Changes in canine cortical and cancellous bone mechanical properties following immobilization and remobilization with exercise

Research output: Contribution to journalArticle

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Abstract

The purpose of this study was to assess cortical and cancellous bone responses to unilateral limb immobilization and, subsequently, to remobilization with exercise, in a young adult canine model. Right forelimbs of 14 1-2-year old mongrel dogs were immobilized in a non-weight-bearing position by a bandage for 16 weeks. Six control dogs were untreated. At 16 weeks, seven immobilized and three control dogs were euthanized. The remaining seven immobilized dogs began a recovery protocol consisting of 16 weeks of kennel confinement (without the right forelimb bandaged) followed by 16 weeks of treadmill exercise conducted three times per week. These seven dogs and three control dogs were euthanized at 48 weeks. Bone mineral density of the proximal radii was determined with dual-energy X-ray absorptiometry and humeral middiaphyseal cross-sectional areas were determined with computed tomography. Humeri were tested in craniocaudal three-point bending to failure. Cancellous bone cores from the lateral humeral condyles had wet apparent density determined and were tested to failure in compression. Mechanical properties, bone density, and cross-sectional areas were compared between immobilized (right forelimb), contralateral weight bearing (left forelimb), and control forelimbs with Kruskal-Wallis and post hoc tests. At 16 weeks, bone mineral density, cortical load, yield, and stiffness as well as cancellous bone failure stress, yield stress, and modulus were significantly lower (p < 0.02) for immobilized limbs than control limbs. Immobilized limb cancellous bone mechanical properties were 28%-74% of control values, and cortical bone mechanical properties were 71%-98% of control values. After 32 weeks of remobilization, cortical and cancellous bone mechanical properties were not different from control values except that cortical bone failure stress and modulus were significantly higher (p < 0.01) between remobilized and control limbs. In summary, 16 weeks of forelimb immobilization was associated with significantly lower mechanical properties, and with greater differences in cancellous than cortical bone properties. Mechanical properties were not different from control values after 32 weeks of recovery that included 16 weeks of treadmill exercise.

Original languageEnglish (US)
Pages (from-to)419-423
Number of pages5
JournalBone
Volume21
Issue number5
DOIs
StatePublished - Nov 1997

Fingerprint

Forelimb
Immobilization
Canidae
Dogs
Exercise
Extremities
Bone Density
Humerus
Photon Absorptiometry
Weight-Bearing
Bandages
Cancellous Bone
Cortical Bone
Young Adult
Tomography
Bone and Bones

Keywords

  • Biomechanics
  • Bone
  • Cancellous
  • Canine
  • Cortical
  • Immobilization
  • Remobilization

ASJC Scopus subject areas

  • Physiology
  • Hematology

Cite this

Changes in canine cortical and cancellous bone mechanical properties following immobilization and remobilization with exercise. / Kaneps, A. J.; Stover, Susan M; Lane, Nancy E.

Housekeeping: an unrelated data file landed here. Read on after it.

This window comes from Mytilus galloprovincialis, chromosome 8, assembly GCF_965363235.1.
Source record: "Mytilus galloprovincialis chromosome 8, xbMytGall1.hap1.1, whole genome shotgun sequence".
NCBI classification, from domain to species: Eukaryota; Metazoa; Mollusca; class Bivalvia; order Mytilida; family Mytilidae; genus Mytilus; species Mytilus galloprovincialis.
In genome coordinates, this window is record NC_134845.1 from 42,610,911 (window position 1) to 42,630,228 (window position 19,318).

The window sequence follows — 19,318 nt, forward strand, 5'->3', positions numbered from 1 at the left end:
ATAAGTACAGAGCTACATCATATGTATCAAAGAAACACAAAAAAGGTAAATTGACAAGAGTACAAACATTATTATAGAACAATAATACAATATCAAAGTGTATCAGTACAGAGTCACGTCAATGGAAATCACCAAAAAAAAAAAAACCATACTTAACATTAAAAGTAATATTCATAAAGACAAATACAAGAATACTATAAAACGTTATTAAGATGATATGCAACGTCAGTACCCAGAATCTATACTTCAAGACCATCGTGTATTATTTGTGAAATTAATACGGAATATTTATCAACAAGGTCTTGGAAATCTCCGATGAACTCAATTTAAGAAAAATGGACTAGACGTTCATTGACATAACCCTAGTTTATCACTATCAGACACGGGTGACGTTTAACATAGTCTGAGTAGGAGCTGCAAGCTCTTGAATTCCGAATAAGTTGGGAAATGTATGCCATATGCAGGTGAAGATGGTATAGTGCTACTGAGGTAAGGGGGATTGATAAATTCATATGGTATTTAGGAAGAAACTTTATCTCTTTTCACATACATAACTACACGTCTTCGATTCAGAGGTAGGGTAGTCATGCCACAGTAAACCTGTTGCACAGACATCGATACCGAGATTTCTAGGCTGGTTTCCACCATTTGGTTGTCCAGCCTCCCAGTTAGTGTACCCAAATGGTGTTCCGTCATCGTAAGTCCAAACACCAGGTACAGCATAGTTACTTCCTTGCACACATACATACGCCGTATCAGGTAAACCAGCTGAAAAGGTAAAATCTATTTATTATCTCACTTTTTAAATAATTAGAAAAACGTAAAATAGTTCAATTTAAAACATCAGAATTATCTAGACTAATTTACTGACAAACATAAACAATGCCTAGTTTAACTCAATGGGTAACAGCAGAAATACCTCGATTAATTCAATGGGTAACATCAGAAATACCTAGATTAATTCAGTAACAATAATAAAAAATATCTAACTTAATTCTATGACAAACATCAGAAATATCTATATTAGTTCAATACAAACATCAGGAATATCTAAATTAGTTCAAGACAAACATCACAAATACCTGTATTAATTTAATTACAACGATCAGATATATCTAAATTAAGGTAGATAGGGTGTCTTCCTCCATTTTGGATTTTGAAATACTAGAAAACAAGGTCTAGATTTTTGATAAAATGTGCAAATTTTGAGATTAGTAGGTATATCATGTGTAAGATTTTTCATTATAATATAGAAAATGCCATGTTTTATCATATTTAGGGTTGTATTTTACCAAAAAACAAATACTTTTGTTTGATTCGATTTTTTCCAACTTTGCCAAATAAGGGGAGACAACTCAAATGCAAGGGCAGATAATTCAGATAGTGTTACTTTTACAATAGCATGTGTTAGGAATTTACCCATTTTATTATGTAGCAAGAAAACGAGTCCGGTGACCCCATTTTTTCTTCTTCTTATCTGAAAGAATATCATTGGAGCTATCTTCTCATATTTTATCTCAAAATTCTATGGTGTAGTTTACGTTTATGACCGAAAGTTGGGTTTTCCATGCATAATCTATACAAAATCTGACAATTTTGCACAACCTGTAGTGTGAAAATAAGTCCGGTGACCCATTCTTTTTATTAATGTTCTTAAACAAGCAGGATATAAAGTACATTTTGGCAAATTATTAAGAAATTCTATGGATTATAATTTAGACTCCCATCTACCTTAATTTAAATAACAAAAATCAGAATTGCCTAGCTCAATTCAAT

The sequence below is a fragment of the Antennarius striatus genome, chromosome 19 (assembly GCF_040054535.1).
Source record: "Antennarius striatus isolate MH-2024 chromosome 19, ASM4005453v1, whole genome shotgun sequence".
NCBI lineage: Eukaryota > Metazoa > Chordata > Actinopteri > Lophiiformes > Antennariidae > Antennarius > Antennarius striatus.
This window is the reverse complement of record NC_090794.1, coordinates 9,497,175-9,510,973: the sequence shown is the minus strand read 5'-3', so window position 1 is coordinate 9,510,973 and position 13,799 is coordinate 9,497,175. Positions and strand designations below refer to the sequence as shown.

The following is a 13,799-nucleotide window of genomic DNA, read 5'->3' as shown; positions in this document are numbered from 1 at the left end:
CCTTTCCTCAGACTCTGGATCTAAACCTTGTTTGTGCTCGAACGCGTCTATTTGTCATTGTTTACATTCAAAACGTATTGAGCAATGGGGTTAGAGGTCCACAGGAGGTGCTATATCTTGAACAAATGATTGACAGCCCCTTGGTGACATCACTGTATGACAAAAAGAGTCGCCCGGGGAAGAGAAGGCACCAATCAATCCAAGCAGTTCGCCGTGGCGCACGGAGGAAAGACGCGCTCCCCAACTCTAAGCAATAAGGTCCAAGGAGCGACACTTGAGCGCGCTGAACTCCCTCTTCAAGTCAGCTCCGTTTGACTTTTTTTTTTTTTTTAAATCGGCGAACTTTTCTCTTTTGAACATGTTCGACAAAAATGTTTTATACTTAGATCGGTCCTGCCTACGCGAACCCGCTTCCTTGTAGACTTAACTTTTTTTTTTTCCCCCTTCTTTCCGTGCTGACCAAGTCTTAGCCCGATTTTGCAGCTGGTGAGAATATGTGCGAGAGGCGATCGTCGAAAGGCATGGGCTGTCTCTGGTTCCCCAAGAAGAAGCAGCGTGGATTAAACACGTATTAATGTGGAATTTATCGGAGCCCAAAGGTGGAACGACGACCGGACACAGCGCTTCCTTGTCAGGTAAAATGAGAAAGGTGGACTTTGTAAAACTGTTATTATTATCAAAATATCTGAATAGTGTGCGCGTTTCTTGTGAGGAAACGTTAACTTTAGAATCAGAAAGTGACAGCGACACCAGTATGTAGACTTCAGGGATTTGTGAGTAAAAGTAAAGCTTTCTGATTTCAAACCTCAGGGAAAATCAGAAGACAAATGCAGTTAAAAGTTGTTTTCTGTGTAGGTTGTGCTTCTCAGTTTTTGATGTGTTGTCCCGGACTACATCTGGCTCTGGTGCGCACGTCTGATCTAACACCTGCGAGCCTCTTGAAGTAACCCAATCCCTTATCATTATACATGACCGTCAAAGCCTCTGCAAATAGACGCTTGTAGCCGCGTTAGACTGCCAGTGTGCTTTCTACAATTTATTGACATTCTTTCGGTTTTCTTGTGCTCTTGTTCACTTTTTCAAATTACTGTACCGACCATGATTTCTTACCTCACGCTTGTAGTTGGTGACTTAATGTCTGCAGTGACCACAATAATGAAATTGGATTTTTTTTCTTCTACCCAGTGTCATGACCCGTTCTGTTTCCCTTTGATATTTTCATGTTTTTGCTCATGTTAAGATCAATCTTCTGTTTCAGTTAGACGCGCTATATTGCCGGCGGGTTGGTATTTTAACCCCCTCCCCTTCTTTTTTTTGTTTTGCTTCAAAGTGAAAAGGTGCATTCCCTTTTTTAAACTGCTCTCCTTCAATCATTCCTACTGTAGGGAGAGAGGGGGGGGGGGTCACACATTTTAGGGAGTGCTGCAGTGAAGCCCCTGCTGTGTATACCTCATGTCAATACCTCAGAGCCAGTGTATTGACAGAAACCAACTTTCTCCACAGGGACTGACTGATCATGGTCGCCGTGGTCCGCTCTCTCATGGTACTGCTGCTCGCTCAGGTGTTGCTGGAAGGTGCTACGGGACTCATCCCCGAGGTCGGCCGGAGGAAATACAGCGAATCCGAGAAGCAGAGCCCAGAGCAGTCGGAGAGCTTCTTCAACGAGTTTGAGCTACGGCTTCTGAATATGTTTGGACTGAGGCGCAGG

In: Bone, Vol. 21, No. 5, 11.1997, p. 419-423.

Research output: Contribution to journalArticle

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abstract = "The purpose of this study was to assess cortical and cancellous bone responses to unilateral limb immobilization and, subsequently, to remobilization with exercise, in a young adult canine model. Right forelimbs of 14 1-2-year old mongrel dogs were immobilized in a non-weight-bearing position by a bandage for 16 weeks. Six control dogs were untreated. At 16 weeks, seven immobilized and three control dogs were euthanized. The remaining seven immobilized dogs began a recovery protocol consisting of 16 weeks of kennel confinement (without the right forelimb bandaged) followed by 16 weeks of treadmill exercise conducted three times per week. These seven dogs and three control dogs were euthanized at 48 weeks. Bone mineral density of the proximal radii was determined with dual-energy X-ray absorptiometry and humeral middiaphyseal cross-sectional areas were determined with computed tomography. Humeri were tested in craniocaudal three-point bending to failure. Cancellous bone cores from the lateral humeral condyles had wet apparent density determined and were tested to failure in compression. Mechanical properties, bone density, and cross-sectional areas were compared between immobilized (right forelimb), contralateral weight bearing (left forelimb), and control forelimbs with Kruskal-Wallis and post hoc tests. At 16 weeks, bone mineral density, cortical load, yield, and stiffness as well as cancellous bone failure stress, yield stress, and modulus were significantly lower (p < 0.02) for immobilized limbs than control limbs. Immobilized limb cancellous bone mechanical properties were 28{\%}-74{\%} of control values, and cortical bone mechanical properties were 71{\%}-98{\%} of control values. After 32 weeks of remobilization, cortical and cancellous bone mechanical properties were not different from control values except that cortical bone failure stress and modulus were significantly higher (p < 0.01) between remobilized and control limbs. In summary, 16 weeks of forelimb immobilization was associated with significantly lower mechanical properties, and with greater differences in cancellous than cortical bone properties. Mechanical properties were not different from control values after 32 weeks of recovery that included 16 weeks of treadmill exercise.",
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